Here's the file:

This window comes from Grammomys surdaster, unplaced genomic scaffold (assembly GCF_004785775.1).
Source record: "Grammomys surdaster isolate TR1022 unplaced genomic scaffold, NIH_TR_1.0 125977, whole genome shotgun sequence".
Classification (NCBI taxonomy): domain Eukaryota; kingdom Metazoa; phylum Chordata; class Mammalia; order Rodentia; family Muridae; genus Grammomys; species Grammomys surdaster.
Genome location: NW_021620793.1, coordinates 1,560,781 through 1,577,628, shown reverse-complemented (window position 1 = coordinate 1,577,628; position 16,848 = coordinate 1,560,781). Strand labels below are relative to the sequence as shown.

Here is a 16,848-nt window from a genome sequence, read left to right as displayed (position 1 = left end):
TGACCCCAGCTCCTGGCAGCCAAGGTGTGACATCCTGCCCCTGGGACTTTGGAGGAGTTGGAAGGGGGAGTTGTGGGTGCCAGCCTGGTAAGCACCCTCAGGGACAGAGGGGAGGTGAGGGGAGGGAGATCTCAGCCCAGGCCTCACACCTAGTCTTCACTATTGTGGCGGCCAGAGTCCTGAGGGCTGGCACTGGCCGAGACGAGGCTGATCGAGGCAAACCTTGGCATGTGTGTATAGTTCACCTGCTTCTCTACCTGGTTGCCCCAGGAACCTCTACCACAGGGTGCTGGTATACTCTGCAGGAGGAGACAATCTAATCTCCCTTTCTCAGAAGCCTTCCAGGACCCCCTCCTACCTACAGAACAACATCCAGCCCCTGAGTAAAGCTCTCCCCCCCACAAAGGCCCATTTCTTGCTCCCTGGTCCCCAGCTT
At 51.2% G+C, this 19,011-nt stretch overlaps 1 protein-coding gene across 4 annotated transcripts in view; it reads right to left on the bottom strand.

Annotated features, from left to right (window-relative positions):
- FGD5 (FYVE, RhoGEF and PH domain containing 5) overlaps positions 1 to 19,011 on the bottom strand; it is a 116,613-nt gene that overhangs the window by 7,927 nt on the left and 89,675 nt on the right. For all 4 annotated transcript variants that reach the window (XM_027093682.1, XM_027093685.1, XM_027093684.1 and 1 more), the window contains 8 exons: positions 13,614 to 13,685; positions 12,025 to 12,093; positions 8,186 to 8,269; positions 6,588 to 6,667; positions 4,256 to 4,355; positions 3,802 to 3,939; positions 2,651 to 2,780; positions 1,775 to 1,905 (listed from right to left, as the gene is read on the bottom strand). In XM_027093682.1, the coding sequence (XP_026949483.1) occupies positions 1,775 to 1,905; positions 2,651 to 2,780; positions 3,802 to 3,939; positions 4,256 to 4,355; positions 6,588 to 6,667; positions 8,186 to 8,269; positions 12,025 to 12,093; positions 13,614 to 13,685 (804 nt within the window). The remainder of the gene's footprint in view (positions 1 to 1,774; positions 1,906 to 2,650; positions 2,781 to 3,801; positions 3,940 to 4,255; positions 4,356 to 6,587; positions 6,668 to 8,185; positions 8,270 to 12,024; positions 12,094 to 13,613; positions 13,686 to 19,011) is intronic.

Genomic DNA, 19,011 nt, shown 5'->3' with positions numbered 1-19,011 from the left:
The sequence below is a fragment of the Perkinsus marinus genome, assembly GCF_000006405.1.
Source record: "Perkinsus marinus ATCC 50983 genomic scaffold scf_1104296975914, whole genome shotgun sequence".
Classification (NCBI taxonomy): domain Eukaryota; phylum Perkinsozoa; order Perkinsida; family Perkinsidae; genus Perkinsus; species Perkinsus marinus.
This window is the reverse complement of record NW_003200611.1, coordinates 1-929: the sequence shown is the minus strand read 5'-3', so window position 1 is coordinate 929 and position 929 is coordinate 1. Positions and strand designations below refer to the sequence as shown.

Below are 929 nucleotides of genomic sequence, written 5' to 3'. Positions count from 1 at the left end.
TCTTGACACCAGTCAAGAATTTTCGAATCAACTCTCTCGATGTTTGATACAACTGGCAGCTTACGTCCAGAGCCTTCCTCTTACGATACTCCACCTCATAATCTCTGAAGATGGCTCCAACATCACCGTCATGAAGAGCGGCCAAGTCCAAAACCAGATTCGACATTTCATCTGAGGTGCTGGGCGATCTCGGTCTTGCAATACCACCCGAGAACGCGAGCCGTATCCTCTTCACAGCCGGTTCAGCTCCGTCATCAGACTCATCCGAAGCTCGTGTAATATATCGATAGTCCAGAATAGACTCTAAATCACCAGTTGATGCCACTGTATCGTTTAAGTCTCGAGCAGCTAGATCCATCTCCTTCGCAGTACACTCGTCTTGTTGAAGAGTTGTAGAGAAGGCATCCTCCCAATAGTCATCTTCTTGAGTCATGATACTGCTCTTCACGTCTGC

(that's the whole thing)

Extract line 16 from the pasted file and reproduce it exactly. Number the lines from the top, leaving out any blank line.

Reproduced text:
TCTTGACACCAGTCAAGAATTTTCGAATCAACTCTCTCGATGTTTGATACAACTGGCAGCTTACGTCCAGAGCCTTCCTCTTACGATACTCCACCTCATAATCTCTGAAGATGGCTCCAACATCACCGTCATGAAGAGCGGCCAAGTCCAAAACCAGATTCGACATTTCATCTGAGGTGCTGGGCGATCTCGGTCTTGCAATACCACCCGAGAACGCGAGCCGTATCCTCTTCACAGCCGGTTCAGCTCCGTCATCAGACTCATCCGAAGCTCGTGTAATATATCGATAGTCCAGAATAGACTCTAAATCACCAGTTGATGCCACTGTATCGTTTAAGTCTCGAGCAGCTAGATCCATCTCCTTCGCAGTACACTCGTCTTGTTGAAGAGTTGTAGAGAAGGCATCCTCCCAATAGTCATCTTCTTGAGTCATGATACTGCTCTTCACGTCTGC